Georgia ballots rejected by machines were later altered by election workers to count

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Records obtained by Just the News provide unprecedented glimpse into human adjudication of thousands of ballots, where marks for candidates like Trump were sometimes removed so ballots could count for Biden.

A day after the November election, as Donald Trump and other Republican candidates clung to evaporating leads in Georgia, vote counters in Atlanta were confronted by a paper ballot known only by its anonymizing number 5150-232-18.

A Dominion Voting machine had rejected the ballot on election night because the voter had filled in boxes for both Trump and his Democratic opponent Joe Biden, an error known as an “overvote.” The machine determined neither candidate should get a tally, and the ballot was referred for human review.

The image of the ballot, obtained by Just the News, shows the voter messily scribbled a large blob in the box to select Trump as president while also putting a thinner check mark next to Biden’s name.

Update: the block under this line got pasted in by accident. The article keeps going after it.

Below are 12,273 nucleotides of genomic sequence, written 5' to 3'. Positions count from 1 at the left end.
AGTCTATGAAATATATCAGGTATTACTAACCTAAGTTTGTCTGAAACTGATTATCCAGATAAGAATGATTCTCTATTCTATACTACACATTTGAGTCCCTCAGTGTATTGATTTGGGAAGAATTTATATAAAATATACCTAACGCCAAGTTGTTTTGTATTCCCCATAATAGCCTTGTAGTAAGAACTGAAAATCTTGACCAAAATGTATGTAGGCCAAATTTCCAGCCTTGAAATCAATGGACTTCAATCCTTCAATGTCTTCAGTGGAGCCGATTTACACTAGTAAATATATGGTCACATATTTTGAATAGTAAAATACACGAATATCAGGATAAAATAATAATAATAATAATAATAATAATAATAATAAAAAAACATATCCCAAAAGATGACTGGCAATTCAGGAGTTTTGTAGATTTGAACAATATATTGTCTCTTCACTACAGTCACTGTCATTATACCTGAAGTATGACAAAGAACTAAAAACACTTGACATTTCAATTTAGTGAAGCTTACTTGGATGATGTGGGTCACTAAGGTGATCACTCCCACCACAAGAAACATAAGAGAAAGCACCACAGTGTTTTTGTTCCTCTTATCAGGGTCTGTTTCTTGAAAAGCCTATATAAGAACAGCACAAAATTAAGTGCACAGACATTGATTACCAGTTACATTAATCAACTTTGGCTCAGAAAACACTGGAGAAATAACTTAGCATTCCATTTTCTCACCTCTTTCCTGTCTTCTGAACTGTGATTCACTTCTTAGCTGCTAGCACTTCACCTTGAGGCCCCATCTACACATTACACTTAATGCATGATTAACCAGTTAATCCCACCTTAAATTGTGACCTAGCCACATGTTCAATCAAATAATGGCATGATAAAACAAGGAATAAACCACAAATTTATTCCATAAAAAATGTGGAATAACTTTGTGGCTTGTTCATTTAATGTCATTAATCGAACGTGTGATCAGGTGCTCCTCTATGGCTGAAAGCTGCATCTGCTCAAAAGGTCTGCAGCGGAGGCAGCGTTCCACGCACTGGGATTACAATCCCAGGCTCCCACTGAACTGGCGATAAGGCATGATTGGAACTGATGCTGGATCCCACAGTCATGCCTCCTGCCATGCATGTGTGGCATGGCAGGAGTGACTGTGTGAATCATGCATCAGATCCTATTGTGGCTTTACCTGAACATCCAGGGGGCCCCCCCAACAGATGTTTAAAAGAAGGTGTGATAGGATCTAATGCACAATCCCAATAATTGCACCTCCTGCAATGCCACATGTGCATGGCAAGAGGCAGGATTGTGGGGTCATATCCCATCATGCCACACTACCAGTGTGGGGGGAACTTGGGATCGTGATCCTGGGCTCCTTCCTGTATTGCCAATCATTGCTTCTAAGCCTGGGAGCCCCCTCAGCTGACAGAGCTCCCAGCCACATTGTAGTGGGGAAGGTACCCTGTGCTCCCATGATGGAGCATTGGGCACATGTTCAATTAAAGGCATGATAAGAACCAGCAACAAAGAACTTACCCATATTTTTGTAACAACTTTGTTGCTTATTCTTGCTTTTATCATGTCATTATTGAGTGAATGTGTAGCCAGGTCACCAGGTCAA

At 6:10 p.m. ET on Nov. 4, 24 hours after the ballot was first scanned and rejected by Machine 5150, a panel of humans decided the vote should be awarded to Biden, with the notation “mark removed for Donald J. Trump.” You can see that ballot here:

05150_00232_000018_0

Scores of additional ballots that same day had checks manually removed next to Trump’s name as well as many other candidates up and down the ticket — Libertarians, Democrats and write-ins alike — and the votes awarded instead to other candidates. 

Welcome to the arcane process known as adjudication, where human judgment is substituted for machine scanning in cases where voters incorrectly filled out a paper ballot. Election officials and official observers have dealt with it for years, with everyday citizens mostly oblivious to the process.

But in 2020, adjudication played a much larger role in states like Georgia, which allowed hundreds of thousands of additional citizens to vote absentee for the first time during the COVID-19 pandemic.

In all, more than 5,000 of the 148,000 absentee ballots cast — or about 3% — in Georgia’s largest county required some form of human intervention, according to logs obtained from Fulton County by Just the News under an open records act request.

ORR_5053-2021Adjudication_Activity_Log_11.7.2020

By John SolomonDaniel Payne and Natalia Mittelstadt

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